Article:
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AAWW Radio is the podcast of the Asian American Writers' Workshop, an NYC literary arts space at the intersection of migration, race, and social justice. Listen to AAWW Radio and you’ll hear selected audio from our current and past events, as well as occasional original episodes. We’ve hosted established writers like Claudia Rankine, Maxine Hong Kingston, Roxane Gay, Amitav Ghosh, Ocean Vuong, Solmaz Sharif, and Jenny Zhang. Our events are intimate and intellectual, quirky yet curated, and dedicated to social justice. We curate our events to juxtapose novelists and activists, poets and intellectuals, and bring together people who usually wouldn’t be in the same room. We’ve got it all: from avant-garde poetry to post-colonial politics, feminist comics to lyric verse, literary fiction to dispatches from the left. A sanctuary for the immigrant imagination, we believe Asian American stories deserve to be told. Learn more by visiting

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Oct 9, 2019

How do you simultaneously disappear people and their hope? Can you keep that hope alive through writing?

On this episode of AAWW Radio, we dive into the current blackout of Indian-occupied Kashmir, the history of enforced disappearances that haunts Kashmiris, and how political writing and poetry, like the work of poet Agha Shahid Ali, connects the Kashmiri diaspora to their home.

We hear from several people at the forefront of Kashmiri diasporic literature and activism: Ather Zia, Professor of Anthropology and Gender Studies at University of Northern Colorado Greeley and author of Resisting Disappearance: Military Occupation and Women's Activism in Kashmir, as well as Hafsa Kanjwal, Professor of South Asian History at Lafayette College and an organizer with Stand With Kashmir.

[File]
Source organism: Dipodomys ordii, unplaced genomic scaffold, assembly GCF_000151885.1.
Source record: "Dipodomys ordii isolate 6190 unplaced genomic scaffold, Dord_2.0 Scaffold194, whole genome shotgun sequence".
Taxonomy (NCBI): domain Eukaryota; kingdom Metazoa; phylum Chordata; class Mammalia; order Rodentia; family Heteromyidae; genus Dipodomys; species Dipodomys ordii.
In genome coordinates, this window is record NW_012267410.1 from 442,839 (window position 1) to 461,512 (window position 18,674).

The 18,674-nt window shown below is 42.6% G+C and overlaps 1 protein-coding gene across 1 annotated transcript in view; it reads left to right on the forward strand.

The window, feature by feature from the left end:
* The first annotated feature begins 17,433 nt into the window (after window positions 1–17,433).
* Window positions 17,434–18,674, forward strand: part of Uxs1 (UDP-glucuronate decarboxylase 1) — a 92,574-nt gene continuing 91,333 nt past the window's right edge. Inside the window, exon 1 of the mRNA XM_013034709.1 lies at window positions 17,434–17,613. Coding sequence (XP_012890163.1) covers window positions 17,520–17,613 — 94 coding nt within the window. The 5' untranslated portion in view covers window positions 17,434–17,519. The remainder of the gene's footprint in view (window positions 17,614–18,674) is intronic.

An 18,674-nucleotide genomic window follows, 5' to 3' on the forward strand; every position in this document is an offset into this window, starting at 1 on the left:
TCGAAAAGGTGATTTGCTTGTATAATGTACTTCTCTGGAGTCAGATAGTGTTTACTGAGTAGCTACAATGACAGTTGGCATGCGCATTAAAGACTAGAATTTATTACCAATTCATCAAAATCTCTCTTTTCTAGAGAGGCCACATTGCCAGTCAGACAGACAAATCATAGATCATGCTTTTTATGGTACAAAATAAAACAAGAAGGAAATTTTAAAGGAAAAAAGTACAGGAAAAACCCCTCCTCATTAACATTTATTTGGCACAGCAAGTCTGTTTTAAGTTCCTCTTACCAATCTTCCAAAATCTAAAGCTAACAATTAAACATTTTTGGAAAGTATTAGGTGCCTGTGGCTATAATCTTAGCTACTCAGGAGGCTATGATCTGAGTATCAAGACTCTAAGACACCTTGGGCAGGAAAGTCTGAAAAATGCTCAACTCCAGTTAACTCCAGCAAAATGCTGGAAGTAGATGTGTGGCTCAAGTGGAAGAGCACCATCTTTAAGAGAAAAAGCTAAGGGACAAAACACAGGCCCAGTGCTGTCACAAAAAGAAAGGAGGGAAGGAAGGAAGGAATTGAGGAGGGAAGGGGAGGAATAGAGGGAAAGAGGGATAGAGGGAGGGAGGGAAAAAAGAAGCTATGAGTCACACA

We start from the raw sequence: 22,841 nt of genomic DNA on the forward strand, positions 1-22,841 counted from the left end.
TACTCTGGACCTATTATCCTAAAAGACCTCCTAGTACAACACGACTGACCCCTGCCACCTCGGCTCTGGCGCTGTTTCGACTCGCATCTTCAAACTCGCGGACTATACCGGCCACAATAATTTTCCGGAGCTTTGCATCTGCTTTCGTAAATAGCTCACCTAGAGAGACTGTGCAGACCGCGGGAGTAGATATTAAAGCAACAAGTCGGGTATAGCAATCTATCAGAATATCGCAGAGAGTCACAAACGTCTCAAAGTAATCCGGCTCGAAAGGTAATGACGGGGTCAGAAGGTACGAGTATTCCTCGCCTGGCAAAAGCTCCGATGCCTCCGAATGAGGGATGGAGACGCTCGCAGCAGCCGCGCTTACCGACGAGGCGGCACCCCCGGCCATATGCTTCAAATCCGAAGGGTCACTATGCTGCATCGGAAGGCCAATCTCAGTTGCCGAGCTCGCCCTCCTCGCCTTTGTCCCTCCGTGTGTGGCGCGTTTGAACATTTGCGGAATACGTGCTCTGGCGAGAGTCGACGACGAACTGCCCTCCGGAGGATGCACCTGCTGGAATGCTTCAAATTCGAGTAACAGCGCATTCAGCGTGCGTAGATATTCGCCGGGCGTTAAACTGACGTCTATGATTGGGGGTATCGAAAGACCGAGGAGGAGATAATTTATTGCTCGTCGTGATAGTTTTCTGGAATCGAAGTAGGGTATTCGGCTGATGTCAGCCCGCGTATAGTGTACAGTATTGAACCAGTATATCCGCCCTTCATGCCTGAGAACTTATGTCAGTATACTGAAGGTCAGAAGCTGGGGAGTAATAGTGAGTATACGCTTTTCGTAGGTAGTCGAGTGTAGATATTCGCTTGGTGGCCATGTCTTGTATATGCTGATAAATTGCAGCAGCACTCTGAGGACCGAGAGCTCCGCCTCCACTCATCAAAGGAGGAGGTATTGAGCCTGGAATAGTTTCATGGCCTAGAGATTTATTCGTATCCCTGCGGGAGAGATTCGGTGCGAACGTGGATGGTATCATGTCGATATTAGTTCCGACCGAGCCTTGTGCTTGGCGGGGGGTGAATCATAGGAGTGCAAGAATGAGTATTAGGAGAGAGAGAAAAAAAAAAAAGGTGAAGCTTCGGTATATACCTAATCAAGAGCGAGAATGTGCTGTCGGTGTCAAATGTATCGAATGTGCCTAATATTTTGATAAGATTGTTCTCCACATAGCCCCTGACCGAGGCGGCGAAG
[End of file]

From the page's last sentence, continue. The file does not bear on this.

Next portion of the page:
We also hear beautiful readings of Agha Shahid Ali's poetry by his sister Sameetah Agha, Professor of Social Science and Cultural Studies at Pratt Institute.


Learn more about Kashmir's history and why the ongoing struggle for self-determination and liberation is just as critical today as it was more than 70 years ago. Stand With Kashmir has compiled resources on their website. Here's a snapshot of where to begin:


For more of Agha Shahid Ali's poetry:

  • Agha Shahid Ali’s collection Rooms are Never Finished (2001), a finalist for the 2001 National Book Award, excavates the devastation wrought upon Kashmir and the personal devastation of losing his mother
  • Agha Shahid Ali’s The Country without a Post office, which takes its impetus from the 1990 Kashmiri uprising against India, which led to political violence and closed all the country’s post offices for seven months 

How can you help?

Here is how you can help stand in solidarity with Kashmiris at this critical juncture: